In order to successfully factor the input biprime, only one such satisfactory bitstring needs to be observed. However, if that bitstring occurs very rarely, then many repeated preparations and measurements of the trial state are necessary. Therefore, a higher value of s(γ, β) is generally preferred. E(γ, β) ≥ 0, with the equality condition satisfied if s(γ, β) = 1.

Experimental analysis

In this work, we implement the VQF algorithm using the QAOA ansatz on the ibmq_boeblingen superconducting quantum processor (see Supplementary Material) to factor three biprime integers: 1099551473989, 3127, and 6557 which are classically preprocessed to instances with 3, 4, and 5 qubits respectively. The number of qubits required for each instance varies based the amount of classical preprocessing performed; 24 iterations of classical preprocessing were used for 1099551473989, 8 iterations for 3127, and 9 iterations for 6557.

In order to optimize the QAOA circuit and find γopt and βopt we employ a layer-by-layer approach21. This approach has two phases: In the first phase, for each layer k, we evaluate a two-dimensional energy landscape by sweeping through different γk and βk values while fixing the parameters for the previous layers (1 through k − 1) to the optimal values found in previous iterations. In our experiments, for 1099551473989 we evaluate the energy for discrete values of γk and βk ranging from 0 to 2π with a resolution of π/6, which yields 144 circuit evaluations for each layer (Fig. 2). For 3127 and 6557, we use a resolution of 2π/23, which yields 529 circuit evaluations for each layer (see Supplementary Material). We use the degeneracy in the energy landscape as a result of evaluating β up to 2π instead of π as a feature to better understand the pattern of the energy landscape. We then select the optimal values for γk and βk from this grid, and combine them with the optimal values from the previous layer. We increment k until it reaches the last layer, in which case the completion of the final round of the above steps marks the end of the first phase of the algorithm. In the second phase, we use the values {(γk, βk)} obtained from the first phase as the initial point for a gradient-based optimization using the L-BFGS-B method over all 2k parameters. Although there are alternative strategies for training QAOA circuits21,22, this approach has been shown to require a grid resolution that scales polynomially with respect to the number of qubits required9.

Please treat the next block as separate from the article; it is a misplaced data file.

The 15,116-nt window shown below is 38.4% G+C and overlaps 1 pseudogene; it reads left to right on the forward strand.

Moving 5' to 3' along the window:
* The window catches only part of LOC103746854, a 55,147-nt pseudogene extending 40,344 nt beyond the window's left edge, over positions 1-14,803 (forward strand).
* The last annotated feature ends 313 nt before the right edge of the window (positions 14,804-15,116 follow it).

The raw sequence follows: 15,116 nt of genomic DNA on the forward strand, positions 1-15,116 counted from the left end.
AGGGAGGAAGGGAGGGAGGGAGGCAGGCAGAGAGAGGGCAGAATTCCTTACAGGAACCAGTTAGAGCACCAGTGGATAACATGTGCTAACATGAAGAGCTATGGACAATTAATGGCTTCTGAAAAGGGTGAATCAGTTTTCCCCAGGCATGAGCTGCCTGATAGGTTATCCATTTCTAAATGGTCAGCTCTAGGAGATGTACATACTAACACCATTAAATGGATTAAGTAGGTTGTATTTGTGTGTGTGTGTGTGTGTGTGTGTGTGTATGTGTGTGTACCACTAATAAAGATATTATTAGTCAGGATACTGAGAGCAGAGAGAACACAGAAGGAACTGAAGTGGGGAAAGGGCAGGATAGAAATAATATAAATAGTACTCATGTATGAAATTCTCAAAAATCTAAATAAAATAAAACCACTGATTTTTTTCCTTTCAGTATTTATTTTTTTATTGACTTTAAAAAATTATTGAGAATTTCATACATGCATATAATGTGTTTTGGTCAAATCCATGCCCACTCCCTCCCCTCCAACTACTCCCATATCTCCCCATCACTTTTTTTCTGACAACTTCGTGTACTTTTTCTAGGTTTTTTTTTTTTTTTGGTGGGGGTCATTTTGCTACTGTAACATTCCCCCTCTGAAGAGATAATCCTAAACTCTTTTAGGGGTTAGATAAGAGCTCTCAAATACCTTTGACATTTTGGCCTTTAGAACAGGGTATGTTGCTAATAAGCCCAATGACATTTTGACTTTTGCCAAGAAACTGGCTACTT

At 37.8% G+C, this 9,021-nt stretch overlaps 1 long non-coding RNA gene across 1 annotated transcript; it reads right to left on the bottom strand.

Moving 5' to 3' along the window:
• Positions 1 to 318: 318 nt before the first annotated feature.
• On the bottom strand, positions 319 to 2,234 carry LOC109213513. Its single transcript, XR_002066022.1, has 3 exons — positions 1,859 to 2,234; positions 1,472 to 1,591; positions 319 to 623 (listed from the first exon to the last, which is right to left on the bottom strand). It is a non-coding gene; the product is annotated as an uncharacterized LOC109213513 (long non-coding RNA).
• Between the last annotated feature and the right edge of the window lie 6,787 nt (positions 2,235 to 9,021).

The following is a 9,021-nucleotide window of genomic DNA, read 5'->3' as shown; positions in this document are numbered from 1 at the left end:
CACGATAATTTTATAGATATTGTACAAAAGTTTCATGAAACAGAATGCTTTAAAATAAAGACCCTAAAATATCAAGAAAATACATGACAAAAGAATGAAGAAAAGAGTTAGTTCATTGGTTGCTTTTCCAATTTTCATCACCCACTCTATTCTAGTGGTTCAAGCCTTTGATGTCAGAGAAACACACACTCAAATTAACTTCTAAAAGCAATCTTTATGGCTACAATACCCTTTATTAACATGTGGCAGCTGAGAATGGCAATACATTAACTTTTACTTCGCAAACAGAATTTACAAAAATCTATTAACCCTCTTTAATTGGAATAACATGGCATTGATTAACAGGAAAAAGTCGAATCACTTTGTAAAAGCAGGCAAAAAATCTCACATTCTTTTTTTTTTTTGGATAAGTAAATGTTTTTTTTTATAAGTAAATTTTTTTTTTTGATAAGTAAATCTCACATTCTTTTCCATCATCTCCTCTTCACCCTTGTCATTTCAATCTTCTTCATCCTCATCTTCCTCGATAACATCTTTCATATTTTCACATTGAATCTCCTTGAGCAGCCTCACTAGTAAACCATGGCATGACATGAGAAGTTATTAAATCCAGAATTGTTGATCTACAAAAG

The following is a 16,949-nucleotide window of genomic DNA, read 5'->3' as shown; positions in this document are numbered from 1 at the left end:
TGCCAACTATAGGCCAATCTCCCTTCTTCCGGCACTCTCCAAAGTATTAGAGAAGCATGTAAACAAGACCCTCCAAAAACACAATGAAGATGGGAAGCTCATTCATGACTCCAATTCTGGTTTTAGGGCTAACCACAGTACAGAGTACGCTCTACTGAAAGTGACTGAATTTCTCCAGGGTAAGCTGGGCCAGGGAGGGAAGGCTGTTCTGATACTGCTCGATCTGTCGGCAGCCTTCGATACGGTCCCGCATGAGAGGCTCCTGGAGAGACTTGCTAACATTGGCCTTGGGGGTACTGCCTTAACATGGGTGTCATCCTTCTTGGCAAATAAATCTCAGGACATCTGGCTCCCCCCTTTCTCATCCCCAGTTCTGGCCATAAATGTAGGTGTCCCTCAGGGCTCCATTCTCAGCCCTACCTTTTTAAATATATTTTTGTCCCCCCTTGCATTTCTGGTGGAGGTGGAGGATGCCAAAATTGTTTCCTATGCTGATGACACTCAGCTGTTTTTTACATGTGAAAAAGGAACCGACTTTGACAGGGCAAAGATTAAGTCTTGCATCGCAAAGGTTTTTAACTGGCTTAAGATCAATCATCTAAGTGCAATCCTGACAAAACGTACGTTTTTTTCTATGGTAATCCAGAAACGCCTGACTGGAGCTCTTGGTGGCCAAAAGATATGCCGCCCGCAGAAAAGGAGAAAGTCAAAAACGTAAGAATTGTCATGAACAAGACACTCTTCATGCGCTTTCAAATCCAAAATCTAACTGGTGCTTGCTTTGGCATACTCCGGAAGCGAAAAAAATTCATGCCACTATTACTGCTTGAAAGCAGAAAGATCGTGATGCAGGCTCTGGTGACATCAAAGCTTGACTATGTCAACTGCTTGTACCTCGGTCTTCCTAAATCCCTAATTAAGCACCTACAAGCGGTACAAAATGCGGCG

Fig. 2: QAOA optimization landscapes.
figure 2